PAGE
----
New York Times (Editorial)
July 21, 2016
The unrelenting whiteness of the Republican National Convention — perhaps the whitest in 100 years — is stunning in itself. Donald Trump has tried to mask its segregationist flavor by strategically featuring African-American speakers to colorize the hall and validate the pronouncements of white speakers like Rudolph Giuliani, the former New York mayor, who have ceaselessly lectured black people on criminality. Among these was David Clarke Jr., the Milwaukee County sheriff, who denounced the Black Lives Matter campaign and applauded the acquittal of a Baltimore police officer charged in the death of Freddie Gray.
But after the lights go down in Cleveland, when the yelling subsides, the balloons go limp and the delegates go home, the party will be alone with its message and its nominee.
What next? Why, minority outreach, of course. “Donald Trump’s going to be doing a Hispanic engagement tour coming up soon,” said the party chairman, Reince Priebus.
Donald Trump’s Convention: Day 3
Arguments, provocations and observations from Times Opinion writers.
“Engagement” doesn’t seem likely, given public reactions to the Trump campaign’s message of suspicion and disgust. In some states, Mr. Trump is polling at zero among black voters. A new Latino Decisions survey has 83 percent of Latino voters saying Mr. Trump is a racist, and 71 percent saying he has made the Republican Party more hostile to Latinos. Those results track closely with other polls this month, one conducted by The Wall Street Journal and NBC News and one by Univision.
Still, Mr. Priebus insisted on Sunday that Mr. Trump “understands we need to grow the party, party of the open door, tone, rhetoric, spirit — all those things matter when communicating to the American people.”
His loose syntax suggested he was just tossing words out, knowing they were meaningless. What else could they be, given the wretched rhetoric of the convention? All week, speaker after speaker has painted a vision of a country imperiled by black anarchists, cop killers, immigrant murderers, Muslim terrorists and criminal Democrats.
But let’s take Mr. Priebus at his word, and accept that he and other party operatives — despite their support for Mr. Trump — recognize the limits of a presidential campaign based on chauvinism and fear. What might it take between now and November to win over nonwhite voters, especially Latinos?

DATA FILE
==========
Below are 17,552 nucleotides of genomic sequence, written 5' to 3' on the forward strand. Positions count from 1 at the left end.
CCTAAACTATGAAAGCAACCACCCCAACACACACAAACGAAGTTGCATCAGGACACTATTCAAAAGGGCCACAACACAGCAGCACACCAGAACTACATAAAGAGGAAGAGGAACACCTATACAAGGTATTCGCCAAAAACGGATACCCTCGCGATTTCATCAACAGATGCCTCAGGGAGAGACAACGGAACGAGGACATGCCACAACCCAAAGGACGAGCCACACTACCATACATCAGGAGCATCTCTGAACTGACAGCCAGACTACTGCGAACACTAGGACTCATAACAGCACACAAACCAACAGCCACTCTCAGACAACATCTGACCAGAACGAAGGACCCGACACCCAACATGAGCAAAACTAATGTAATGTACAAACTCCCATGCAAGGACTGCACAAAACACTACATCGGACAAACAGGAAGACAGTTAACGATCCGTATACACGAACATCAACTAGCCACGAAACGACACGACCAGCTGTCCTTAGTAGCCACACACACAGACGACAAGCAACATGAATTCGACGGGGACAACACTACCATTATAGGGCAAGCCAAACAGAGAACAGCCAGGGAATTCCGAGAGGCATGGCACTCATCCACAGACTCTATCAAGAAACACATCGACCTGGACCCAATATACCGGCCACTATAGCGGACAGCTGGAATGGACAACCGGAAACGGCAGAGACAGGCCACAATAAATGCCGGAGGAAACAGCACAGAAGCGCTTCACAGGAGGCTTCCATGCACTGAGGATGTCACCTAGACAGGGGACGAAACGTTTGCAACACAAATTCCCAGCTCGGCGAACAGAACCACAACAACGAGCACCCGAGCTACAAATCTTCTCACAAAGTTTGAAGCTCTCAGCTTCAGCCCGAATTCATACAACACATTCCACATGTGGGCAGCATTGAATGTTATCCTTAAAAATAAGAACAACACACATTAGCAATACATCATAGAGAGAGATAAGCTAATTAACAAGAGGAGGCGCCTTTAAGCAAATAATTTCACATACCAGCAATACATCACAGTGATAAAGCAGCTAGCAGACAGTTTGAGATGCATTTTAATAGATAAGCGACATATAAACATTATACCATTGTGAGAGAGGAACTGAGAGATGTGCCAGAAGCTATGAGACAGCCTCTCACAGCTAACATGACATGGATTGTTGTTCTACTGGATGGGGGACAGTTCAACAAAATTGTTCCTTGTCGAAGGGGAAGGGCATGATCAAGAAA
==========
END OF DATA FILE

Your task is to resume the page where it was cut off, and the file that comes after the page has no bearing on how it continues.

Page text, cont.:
For Mr. Trump, who began his campaign by dehumanizing Mexicans as a nation of criminals and went downhill from there, there is nothing to be done. To reverse the damage, he would have to renounce everything he has said about rapists, murderers, mass deportations and walls, and disown the nature of his entire campaign. That’s not going to happen.
If the Republican Party wants to escape the Trump undertow, it will be up to others to repair the distrust and anger. So far they have been profiles in cowardice. The House speaker, Paul Ryan, plus Republican senators and Senate candidates — John McCain in Arizona, Joe Heck in Nevada, Pat Toomey in Pennsylvania, Rob Portman in Ohio — are all supporting Mr. Trump while strenuously trying to change the subject. Marco Rubio, in Florida, is running for re-election talking about algae blooms.
The Latino electorate, meanwhile, isn’t going away or shrinking. Neither is the challenge of confronting immigration. Instead of a “Hispanic engagement tour,” which is almost sure to be a farcical gesture, Republicans could stop demonizing immigrants and start thinking about actually fixing the immigration system.
This means getting back to where they were only three years ago, when an ambitious bipartisan plan handily passed the Senate. That bill was blocked by hard-core House Republicans fanning the same border hysteria and cultural anxieties that Mr. Trump exploits today. Republicans will eventually understand — even if their nominee does not — that there is no future in being the party of white grievance and racial exclusion. Not in these diverse United States. Whether that insight is reached through reflection and self-correction, or an autopsy of yet another failed presidential campaign, remains to be seen.
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